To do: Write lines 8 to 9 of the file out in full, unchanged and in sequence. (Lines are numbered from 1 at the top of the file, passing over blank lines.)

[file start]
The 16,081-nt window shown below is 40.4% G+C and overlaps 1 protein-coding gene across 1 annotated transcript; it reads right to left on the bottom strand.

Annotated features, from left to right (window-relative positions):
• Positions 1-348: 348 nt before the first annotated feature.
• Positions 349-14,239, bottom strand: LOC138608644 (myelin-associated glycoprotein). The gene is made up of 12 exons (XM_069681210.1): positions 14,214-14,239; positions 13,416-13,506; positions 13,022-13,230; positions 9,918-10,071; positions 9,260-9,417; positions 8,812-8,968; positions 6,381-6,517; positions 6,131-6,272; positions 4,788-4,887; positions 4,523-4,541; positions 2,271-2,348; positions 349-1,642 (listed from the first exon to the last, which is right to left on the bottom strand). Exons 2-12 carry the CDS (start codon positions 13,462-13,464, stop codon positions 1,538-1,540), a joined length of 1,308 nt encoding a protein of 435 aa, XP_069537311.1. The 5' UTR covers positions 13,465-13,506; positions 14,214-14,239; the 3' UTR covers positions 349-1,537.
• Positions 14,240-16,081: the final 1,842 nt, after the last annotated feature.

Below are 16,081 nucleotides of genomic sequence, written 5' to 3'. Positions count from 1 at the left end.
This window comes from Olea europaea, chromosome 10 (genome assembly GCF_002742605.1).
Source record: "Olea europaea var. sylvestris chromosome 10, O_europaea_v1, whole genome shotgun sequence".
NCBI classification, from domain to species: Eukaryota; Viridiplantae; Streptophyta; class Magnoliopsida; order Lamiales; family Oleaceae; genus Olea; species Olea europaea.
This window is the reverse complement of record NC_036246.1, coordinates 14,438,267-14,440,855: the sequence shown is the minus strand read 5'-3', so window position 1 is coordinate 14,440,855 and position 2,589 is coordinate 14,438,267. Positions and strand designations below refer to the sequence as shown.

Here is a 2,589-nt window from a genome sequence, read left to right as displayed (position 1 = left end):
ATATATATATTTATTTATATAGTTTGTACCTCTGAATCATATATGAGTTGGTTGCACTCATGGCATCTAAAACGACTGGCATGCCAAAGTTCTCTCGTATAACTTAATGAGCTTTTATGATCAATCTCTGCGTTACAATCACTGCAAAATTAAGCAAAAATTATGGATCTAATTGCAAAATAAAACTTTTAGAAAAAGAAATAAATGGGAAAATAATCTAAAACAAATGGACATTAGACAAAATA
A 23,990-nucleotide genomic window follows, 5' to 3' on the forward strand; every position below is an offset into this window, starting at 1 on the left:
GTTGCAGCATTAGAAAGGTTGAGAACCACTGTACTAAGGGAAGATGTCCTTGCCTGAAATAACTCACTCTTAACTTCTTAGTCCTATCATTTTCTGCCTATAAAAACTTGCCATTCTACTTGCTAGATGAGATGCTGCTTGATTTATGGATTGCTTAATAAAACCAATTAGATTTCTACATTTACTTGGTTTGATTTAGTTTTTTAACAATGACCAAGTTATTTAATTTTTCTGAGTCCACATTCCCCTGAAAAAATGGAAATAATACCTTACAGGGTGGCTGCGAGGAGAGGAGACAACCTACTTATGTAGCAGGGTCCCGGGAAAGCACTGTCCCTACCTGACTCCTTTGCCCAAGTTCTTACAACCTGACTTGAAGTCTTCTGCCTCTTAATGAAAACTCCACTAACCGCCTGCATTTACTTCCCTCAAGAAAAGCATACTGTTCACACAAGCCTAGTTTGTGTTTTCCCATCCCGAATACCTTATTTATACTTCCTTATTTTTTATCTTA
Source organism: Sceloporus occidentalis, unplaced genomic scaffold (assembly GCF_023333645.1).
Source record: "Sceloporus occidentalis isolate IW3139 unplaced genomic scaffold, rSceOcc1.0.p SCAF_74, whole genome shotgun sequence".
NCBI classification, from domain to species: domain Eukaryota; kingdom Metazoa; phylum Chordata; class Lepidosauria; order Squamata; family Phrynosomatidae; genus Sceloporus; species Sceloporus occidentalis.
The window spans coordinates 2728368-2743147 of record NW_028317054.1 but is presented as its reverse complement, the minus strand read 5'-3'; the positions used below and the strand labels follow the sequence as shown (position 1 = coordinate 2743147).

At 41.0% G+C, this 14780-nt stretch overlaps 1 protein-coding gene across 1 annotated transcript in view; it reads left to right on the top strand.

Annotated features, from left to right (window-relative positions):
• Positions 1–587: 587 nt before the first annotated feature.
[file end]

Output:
Source record: "Olea europaea var. sylvestris chromosome 10, O_europaea_v1, whole genome shotgun sequence".
NCBI classification, from domain to species: Eukaryota; Viridiplantae; Streptophyta; class Magnoliopsida; order Lamiales; family Oleaceae; genus Olea; species Olea europaea.